True Friends Will Help You Move A Body

move-a-body-friends

Sometimes I imagine my life is like a movie script. Sometimes it feels like it is really playing out like one. If you are intrigued by today’s post title, Don’t worry, we didn’t kill anyone. This story is more about friendship. Long summer days lend themselves to contemplative conversations and I spent one day this summer with a few people discussing our perspectives on friendship. We started talking about how we viewed friendship, types of friends we’ve had in our lives and the depths of it.

Friendship as a concept is a funny thing. “Friendship” is a term that really has such varied levels of meaning to different people. There are so many different types of friends we have if you stop and think about it. Associates. Online friends. Work friends. Childhood or college friends that you will always have history with. Friends of proximity (neighbors). Best friends. Celebratory friends that will always be excited to hear about your success at work or life. Occasional friends you only catch up with at social gatherings. Friends with benefits. Nurturing friends who empathize when life is tough. Then, there are friends who don’t place a classification, conditions, or limitations on a relationship. These friends provide emotional support and stability during good and bad times without expectation. These are the true friends or as I like to call them “Move-A-Body” Friends.

I was first introduced to the concept of having a Move-A- Body friend through a 2010 blog post written by Brene Brown. Move-A-Body friends aren’t always the people you think they are. They may not be people you talk to everyday. They may not even be your best friends. However, they ARE the ones that you call at 2 am and know they will pick up no matter what because they saw your name come across their screen. They aren’t ever judgmental or disapproving. They don’t ask questions and they come to you right away. They’ll give you a hug and simply say “Let’s do this”. The next day nothing is different than the day before.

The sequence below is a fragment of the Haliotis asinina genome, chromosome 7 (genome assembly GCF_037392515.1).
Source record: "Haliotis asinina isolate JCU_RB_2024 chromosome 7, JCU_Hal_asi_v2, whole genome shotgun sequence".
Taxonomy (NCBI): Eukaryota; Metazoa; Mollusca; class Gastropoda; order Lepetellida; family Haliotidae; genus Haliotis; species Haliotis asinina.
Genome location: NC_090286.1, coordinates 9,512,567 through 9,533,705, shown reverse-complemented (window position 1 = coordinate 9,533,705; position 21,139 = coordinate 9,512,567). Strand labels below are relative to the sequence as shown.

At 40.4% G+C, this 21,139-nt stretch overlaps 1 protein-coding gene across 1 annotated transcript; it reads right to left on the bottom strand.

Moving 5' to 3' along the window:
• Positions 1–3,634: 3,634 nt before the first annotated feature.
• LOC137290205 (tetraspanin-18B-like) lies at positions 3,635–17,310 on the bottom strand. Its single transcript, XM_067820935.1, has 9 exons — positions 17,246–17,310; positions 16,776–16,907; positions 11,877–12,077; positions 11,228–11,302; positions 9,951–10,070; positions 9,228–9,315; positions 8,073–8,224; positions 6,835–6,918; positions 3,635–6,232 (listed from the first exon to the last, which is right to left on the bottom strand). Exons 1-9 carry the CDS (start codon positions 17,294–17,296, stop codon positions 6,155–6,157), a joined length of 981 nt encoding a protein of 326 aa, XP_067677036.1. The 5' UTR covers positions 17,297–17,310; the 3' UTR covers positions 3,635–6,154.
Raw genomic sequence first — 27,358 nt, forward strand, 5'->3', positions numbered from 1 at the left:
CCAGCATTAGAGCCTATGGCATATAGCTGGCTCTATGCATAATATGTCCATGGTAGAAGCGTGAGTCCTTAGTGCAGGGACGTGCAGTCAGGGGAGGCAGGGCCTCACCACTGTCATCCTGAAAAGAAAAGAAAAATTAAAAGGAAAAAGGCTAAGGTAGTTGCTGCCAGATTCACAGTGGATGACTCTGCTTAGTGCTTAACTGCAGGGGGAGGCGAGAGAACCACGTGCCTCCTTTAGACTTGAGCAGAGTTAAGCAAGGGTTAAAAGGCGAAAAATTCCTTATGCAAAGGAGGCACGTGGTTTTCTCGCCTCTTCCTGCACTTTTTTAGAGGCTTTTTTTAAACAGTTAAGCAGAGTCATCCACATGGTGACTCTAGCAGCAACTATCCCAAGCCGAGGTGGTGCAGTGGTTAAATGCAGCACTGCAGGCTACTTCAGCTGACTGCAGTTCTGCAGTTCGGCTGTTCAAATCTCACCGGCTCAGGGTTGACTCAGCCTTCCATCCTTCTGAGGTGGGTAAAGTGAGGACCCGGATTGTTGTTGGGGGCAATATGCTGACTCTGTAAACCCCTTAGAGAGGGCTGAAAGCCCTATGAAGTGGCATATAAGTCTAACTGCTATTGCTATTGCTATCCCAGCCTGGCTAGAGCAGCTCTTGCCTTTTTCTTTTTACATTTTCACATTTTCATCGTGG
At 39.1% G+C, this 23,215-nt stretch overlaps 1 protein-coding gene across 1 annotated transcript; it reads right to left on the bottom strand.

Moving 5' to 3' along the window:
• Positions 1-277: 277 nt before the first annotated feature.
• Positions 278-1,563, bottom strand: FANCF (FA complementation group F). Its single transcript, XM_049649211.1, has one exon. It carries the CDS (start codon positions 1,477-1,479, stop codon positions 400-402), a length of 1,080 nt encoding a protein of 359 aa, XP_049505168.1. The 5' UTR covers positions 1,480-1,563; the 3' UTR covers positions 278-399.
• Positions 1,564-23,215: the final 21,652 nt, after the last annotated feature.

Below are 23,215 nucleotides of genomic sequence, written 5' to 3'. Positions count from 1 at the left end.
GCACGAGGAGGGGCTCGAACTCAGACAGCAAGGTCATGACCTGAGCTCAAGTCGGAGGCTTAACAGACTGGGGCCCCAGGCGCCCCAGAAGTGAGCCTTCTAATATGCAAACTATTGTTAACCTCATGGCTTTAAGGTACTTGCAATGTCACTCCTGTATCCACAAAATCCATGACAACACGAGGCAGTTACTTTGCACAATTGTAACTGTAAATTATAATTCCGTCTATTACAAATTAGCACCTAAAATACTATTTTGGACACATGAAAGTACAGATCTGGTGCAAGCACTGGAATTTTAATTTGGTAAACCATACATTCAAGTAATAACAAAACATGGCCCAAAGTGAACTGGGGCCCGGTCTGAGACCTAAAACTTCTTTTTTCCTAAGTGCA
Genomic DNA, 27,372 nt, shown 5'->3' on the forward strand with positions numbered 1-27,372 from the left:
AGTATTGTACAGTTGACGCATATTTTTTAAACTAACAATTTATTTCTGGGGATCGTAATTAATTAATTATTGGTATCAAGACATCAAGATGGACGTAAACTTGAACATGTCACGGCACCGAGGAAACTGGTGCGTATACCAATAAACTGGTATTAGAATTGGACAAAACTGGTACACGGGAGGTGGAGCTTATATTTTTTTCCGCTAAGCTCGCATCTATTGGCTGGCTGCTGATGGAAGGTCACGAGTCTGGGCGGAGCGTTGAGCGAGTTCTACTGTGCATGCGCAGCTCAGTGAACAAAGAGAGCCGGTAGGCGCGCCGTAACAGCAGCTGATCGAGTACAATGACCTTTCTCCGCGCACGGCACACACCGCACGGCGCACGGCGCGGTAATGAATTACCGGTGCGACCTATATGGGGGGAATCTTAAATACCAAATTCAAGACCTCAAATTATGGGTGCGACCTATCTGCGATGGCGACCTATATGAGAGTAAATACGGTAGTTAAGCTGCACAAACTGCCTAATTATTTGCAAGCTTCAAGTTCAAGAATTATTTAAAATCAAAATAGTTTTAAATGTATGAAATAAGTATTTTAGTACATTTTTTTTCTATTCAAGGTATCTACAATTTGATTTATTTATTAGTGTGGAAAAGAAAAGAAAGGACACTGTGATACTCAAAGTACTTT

I’d call you because you would come right away. Give me a hug. Never look judgmental or disapproving or disgusted. And then you’d say, ‘Let’s do this.’

The next day when you see me at the park or the soccer game, you’d be kind and respectful.

And most of all, it would never cross my mind to say something to you like, ‘please don’t tell anyone.’ You don’t do that.

Putting trust in others and admitting that we need a friend can be tough. Being a friend that offers  unconditional friendship comes naturally for me. Reaching out and receiving that same type of friendship is more challenging.  The truth is we are innately created for connection with each other. That connection requires a certain amount of trust. This type of friendship also requires grace and compassion. Life has it’s funny ways and will often throw in your lap exactly what you need, like a hot potato. Life isn’t a gentleman either (to be honest,  life is kind of an ass sometimes). It doesn’t bother asking if you are ready or whether the situation is what you prefer.

I’ve been thrown a couple of hot potato situations where I’ve had to rely on move-a-body friends. These friends and situations have given me a different perspective in seeing the world.  These friends don’t require an apology or keep tabs. There is no debt of friendship that is owed, just an understanding that if we ever need each other we’d be there. I’d encourage you to examine who you could call in the odd case you ever find yourself having to move a proverbial, or even literal, body. Just be prepared to have that type of friend on speed-dial when life shows up with something unexpected. We were never meant to carry it alone.

 

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